If Mersidda was not in her time, I would have had both my wives. As it was, we discussed clothes. I mentioned seeing both of my wives busy with them. I accepted that they were dresses, but that just allowed for basic comments like those I would make. Aden could discuss fashion, but Mersidda had the better seamstress skills. I knew some basic repair skills, but again just enough to follow the conversation. Both ladies seemed to enjoy the time spent, even though all we did is talk, and I felt that I learned a few more things about them.

My opinion that the time was going well I felt was verified when Mersidda’s mother came to spend a period with us. She listened to what my wives said, and complimented me on being willing to spend a part of my day in such a manner with my wives. While I was actually glad to hear such words, I wondered what she would say when I let it slip that I felt my life was threatened by my marriage to Aden.

She replied, “I don’t believe that I would go that far, Berair, but I can say that Baron Norvaum was very determined to have you marry Aden. Due to the recent years of flooding, my husband’s holding has suffered. Neither one of us wanted to use the word ‘slavery,’ but the fact was we were wanting some money in exchange for the hand of our daughter. The baron found me thus very agreeable to make a contract. I understood that my little Mersidda would be a ‘second’ wife, but the offer made became too tempting to allow to pass.”

“Well, my problem is that I am not completely certain that the baron is at fault. A part of me wants to be pleased that this dilemma is costing the baron, but my dealing with the man does not give me the impression that he is a guilty man. He is stressed, but I sense the usual anxiety of someone needing to get a problem resolved. While I feel that he could give more information about the facts behind this dilemma, I feel that he is attempting to protect a number of parties – not just Aden.”

Emoya’s eyes looked to my mature wife as she asked, “Could the problem be from Prince Aneron?”

Aden returned, “I would say his wife. She had not yet produced a son. It is possible that she sought a method to assure the child would be a boy.” She reached out a hand to hold my own as she added, “I really do not understand those women troubled by child birth. My son was a blessing, and I looked forward to my second child whether boy or girl. My life with Therlik might have been terrible, but I thanked him for the children. I would thus think that Aneron’s wife would be pleased with girls, as they gave her even more of reason – beyond the simple desire for another child – to become pregnant again.”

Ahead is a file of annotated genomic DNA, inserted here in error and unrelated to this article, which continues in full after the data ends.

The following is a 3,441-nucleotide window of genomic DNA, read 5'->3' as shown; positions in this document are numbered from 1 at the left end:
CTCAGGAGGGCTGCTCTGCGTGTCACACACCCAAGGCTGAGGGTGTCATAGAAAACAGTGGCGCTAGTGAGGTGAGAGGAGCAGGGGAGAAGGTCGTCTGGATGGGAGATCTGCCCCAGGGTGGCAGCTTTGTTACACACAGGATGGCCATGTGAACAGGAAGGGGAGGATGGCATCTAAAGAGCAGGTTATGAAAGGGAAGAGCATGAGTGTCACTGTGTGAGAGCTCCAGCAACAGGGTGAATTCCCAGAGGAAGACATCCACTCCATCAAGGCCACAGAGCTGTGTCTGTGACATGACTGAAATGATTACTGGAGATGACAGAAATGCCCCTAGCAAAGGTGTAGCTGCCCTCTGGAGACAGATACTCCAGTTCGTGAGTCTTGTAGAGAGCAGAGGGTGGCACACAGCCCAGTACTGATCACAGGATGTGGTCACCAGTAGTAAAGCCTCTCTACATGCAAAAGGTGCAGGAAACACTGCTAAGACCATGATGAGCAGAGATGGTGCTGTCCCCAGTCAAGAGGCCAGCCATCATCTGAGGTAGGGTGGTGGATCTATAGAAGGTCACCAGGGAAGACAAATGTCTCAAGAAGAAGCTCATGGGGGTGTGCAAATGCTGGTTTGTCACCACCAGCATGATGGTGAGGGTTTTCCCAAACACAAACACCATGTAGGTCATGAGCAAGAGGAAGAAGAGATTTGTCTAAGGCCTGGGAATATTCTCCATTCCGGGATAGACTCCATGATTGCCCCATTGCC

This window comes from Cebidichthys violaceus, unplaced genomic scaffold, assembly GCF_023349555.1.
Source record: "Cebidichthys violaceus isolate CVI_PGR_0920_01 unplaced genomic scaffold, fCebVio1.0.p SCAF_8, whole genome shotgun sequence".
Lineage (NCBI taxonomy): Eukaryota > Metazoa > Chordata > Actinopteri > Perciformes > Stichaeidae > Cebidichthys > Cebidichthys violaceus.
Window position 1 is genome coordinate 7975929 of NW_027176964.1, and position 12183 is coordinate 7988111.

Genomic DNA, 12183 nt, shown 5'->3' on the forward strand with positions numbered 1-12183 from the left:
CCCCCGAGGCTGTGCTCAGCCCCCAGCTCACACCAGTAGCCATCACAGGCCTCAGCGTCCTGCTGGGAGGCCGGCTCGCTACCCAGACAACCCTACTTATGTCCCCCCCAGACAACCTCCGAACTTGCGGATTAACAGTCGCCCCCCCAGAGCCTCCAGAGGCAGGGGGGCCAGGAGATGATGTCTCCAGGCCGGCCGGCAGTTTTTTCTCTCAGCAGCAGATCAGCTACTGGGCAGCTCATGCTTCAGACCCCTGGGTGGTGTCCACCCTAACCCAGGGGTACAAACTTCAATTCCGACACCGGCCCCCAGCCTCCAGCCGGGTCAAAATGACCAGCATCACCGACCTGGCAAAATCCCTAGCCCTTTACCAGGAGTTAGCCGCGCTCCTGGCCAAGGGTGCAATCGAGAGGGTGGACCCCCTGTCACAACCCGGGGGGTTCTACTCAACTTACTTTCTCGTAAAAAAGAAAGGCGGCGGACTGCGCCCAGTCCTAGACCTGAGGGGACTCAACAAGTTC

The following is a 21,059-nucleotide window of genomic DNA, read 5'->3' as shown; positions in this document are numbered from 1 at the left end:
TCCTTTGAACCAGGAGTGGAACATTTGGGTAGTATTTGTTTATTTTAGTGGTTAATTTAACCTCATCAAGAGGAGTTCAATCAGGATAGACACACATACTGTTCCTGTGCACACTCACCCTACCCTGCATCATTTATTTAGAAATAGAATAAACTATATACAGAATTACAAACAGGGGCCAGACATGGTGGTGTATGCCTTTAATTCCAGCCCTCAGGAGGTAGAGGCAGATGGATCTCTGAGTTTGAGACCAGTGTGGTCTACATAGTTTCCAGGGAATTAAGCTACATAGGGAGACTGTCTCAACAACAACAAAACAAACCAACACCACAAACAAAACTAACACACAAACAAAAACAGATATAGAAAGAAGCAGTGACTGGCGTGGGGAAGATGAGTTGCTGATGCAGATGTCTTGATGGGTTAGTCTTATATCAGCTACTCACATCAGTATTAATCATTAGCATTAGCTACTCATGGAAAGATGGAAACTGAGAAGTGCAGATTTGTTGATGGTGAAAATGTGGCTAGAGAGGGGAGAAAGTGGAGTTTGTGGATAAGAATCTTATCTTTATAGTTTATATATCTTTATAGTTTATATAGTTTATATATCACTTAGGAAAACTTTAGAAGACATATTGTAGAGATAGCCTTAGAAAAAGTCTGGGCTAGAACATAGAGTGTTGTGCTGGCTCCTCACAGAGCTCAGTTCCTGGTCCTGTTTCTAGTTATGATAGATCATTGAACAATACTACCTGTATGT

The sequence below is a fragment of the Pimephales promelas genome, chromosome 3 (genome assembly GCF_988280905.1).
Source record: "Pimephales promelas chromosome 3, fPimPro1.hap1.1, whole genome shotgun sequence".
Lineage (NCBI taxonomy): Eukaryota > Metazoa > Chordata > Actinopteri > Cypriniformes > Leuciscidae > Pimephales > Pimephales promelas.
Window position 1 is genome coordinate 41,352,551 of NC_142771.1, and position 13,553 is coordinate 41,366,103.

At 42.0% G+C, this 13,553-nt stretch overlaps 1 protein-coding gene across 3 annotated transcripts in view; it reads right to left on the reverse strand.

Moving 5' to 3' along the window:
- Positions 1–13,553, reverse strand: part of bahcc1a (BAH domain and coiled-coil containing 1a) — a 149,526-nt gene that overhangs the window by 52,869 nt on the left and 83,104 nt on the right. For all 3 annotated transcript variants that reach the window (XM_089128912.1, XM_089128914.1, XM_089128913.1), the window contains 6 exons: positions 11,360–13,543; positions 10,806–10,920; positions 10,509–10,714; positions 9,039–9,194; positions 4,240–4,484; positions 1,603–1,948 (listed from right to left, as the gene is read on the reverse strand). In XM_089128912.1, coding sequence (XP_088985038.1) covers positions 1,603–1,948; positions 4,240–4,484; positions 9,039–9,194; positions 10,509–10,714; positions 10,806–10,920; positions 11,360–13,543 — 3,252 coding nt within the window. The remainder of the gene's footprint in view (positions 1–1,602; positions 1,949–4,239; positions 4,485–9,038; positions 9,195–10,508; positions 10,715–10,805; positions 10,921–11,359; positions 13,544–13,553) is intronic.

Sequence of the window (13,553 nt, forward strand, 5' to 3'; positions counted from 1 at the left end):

I had to ask, “Well, is she in the castle?”

“No, my lord. She and the two girls left with their husband. While he had business, they were supposedly heading to Charrigel, her home.”

“How much before the shell?”

“Over a week. Things had settled down with some even speaking of expecting the family to return when the shell came around us.”

Emoya said, “No actual proof can be assigned.”

I chuckled before saying, “I don’t need proof. I just need to set things right. If I can get enough of an understanding of the situation to assure a basic return of things to normal then I can claim my honor.”

Mersidda’s mother then asked, “Berair, can you contact King Terish?”

“Yes. As an officer in the military of Thiminy I get a medallion that allows me to contact my king. He often travels through other worlds, so simply sending a messenger to the castle is not enough in the case of trouble. However, it is stressed upon its presentation that it is only to be used in the case of a problem beyond my ability to handle. It is also made public that the reason for a promotion in rank is due to being able to overcome difficulties that other men usually avoid or fail in their attempts. There is thus no way that I am going to use that medallion unless things go completely sour.”

“Such is the logic of men.”

“Such are the circumstances that often drives the stupidity of men.” I then pointed to Aden as I said, “Not that you women are any better. You also present challenges to us that often have us risk our lives.”

My mature wife explained the reference, “I am having my lord go out tonight to the establishment where Therlik and Jouder died. I told him that I only heard the words said to a woman. I want the words that will be said to a man.”

Emoya replied, “Yes, that is one benefit of a husband. The words however are usually the same – more honest, but the same.”

“I want to know.”

Mersidda’s mother looked to me and said, “Be careful, but it is probably for the best that both of you know the truth.”

“I am always careful in such places, although I feel that the pleasures I once felt will no longer be there. I thus don’t expect to do much, but I cannot say that things will go easy either.”

Aden told me that she would be waiting for me. Mersidda did as well, then complained that presently she could not share my bed. I told both my wives that they would have a lifetime of doing things with me. Those words seemed to please them both, and after sharing a kiss, I told them not to worry should their wait be a little long.

A den of iniquity can also be a place for studying reality.